Sue, whose life-changing experience of giving birth to Jack last year, wrote: “And also for me, what is missing, is the focus on the heart. There is birth education out there, but too much of it misses the heart, getting women back in touch with themselves, their inner voice, and waking that up.”
Sue, I totally agree.
The message that women want the three C’s, continuity choice and control, emerged in the
Women told the Health Committee that they want *choice* of care and place of birth. I and many other midwives and birthing activists have chorused ‘choice’ since that time. Yet choice is a slippery entity that easily moves out of reach when in reality the availability of a particular model of care, or a place in a birth centre or even birth at home is easily overruled by other factors. Furthermore, I am sad to acknowledge that in recent years the pendulum has swung in the other direction, with women ‘choosing’ elective caesarean surgery.
Women expressed the desire to have *control* over their own bodies at all stages of pregnancy and birth. Of course, this element is readily agreed to by the midwifery profession, and supportive theories of partnership and cultural safety have emerged. Yet midwives know that the natural processes in giving birth demand a surrender or relinquishing of mind control so that the deeper hormonally mediated forces in a labouring woman can act unhindered. French obstetrician Michel Odent has written books and papers, and taught the midwifery profession about the importance of subtle hormonal influences at all times through the childbearing continuum, and the first year of a child’s life. The term ‘undisturbed birth’ is now used for a birth in which the mother is able to progress without interruption. But a mother in advanced labour, in a quiet, familiar, unstimulating space, cannot give any attention to control. The mother who feels a strong need to control may instead choose regional anaesthesia or even surgery, rather than allowing herself to go “out of control” in a powerful hormonally driven state.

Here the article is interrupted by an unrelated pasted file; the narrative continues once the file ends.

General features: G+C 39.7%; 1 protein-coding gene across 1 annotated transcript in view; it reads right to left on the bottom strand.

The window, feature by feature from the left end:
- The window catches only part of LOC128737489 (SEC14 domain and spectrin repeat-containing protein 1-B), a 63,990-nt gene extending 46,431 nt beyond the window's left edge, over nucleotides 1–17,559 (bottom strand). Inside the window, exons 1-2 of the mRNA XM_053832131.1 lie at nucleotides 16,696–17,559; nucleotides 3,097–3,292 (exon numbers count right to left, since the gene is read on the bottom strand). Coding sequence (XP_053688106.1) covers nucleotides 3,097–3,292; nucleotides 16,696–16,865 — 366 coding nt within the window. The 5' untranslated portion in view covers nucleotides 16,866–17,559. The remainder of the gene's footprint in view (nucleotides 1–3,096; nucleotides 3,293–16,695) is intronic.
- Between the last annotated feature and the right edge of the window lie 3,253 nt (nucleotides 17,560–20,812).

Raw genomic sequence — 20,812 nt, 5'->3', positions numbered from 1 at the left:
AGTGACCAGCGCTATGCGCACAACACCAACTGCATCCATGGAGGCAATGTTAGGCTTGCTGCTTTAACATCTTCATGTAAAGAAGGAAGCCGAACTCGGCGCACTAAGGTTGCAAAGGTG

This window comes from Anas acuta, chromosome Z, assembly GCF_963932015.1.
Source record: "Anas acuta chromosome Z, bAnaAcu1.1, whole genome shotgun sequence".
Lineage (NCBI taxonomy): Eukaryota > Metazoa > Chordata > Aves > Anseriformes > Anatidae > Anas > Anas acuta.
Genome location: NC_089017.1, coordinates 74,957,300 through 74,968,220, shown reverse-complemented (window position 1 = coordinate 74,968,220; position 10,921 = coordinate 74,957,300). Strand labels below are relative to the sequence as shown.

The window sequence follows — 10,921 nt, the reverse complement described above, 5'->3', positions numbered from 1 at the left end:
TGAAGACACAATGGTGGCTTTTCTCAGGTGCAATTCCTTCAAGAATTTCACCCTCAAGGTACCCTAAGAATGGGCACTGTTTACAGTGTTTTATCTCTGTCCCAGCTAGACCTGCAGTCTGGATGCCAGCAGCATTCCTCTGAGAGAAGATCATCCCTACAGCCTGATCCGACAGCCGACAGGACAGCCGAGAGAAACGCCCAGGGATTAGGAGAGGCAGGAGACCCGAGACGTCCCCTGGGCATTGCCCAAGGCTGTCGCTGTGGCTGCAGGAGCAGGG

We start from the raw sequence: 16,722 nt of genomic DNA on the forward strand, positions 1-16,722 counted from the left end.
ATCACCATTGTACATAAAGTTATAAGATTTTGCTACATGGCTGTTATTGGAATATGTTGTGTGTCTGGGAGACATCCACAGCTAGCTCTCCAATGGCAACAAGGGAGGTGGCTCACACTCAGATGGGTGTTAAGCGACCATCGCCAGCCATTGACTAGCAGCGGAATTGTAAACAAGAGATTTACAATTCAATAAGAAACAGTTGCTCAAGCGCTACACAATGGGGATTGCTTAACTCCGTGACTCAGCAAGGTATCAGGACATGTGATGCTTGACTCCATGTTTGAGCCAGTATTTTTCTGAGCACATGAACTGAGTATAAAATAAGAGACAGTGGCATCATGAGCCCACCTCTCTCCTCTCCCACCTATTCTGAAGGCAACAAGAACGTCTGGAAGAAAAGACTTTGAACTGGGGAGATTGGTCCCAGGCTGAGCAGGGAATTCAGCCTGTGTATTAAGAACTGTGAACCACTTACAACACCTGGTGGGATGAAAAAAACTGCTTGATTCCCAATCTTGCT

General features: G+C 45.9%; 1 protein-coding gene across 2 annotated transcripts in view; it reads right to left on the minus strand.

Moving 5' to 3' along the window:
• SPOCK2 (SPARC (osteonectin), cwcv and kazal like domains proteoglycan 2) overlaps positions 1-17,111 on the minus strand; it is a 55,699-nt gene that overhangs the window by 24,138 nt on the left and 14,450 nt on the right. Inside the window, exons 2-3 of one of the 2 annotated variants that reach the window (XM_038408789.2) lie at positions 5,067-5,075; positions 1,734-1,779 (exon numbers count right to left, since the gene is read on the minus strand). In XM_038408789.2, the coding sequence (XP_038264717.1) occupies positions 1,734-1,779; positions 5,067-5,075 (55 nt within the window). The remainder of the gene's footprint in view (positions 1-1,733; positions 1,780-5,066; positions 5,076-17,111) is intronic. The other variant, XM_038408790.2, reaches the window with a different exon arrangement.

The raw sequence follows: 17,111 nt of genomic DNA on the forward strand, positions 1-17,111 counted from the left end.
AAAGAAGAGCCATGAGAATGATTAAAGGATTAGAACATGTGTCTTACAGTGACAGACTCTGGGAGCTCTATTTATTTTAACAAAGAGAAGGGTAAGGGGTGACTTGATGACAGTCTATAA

With my mind juggling these thoughts I read the new issue of Women and Birth, the journal of the Australian College of Midwives (Vol 21:2, June 2008).
While midwives can strongly assert our role as guardians of normal birth, and can seek to effect this through primary care caseload midwifery, we do not have ‘ownership’ of the birthing terrain. Neither, for that matter, does the mother, although her ownership of her own body and her experiences is supremely important in a functional society. The whole society has an interest in the next generation, and whether a person is looking from the perspective of a sociologist, an architect, or a farmer, their knowledge is valuable to the society’s provision of services around birthing of children.
Without changing hearts and minds of pregnant women, future parents, fathers, grandparents, hair dressers, shop keepers, and people in all ages and stages and walks of life, the midwife’s skill in promoting and protecting normal birth will not be valued.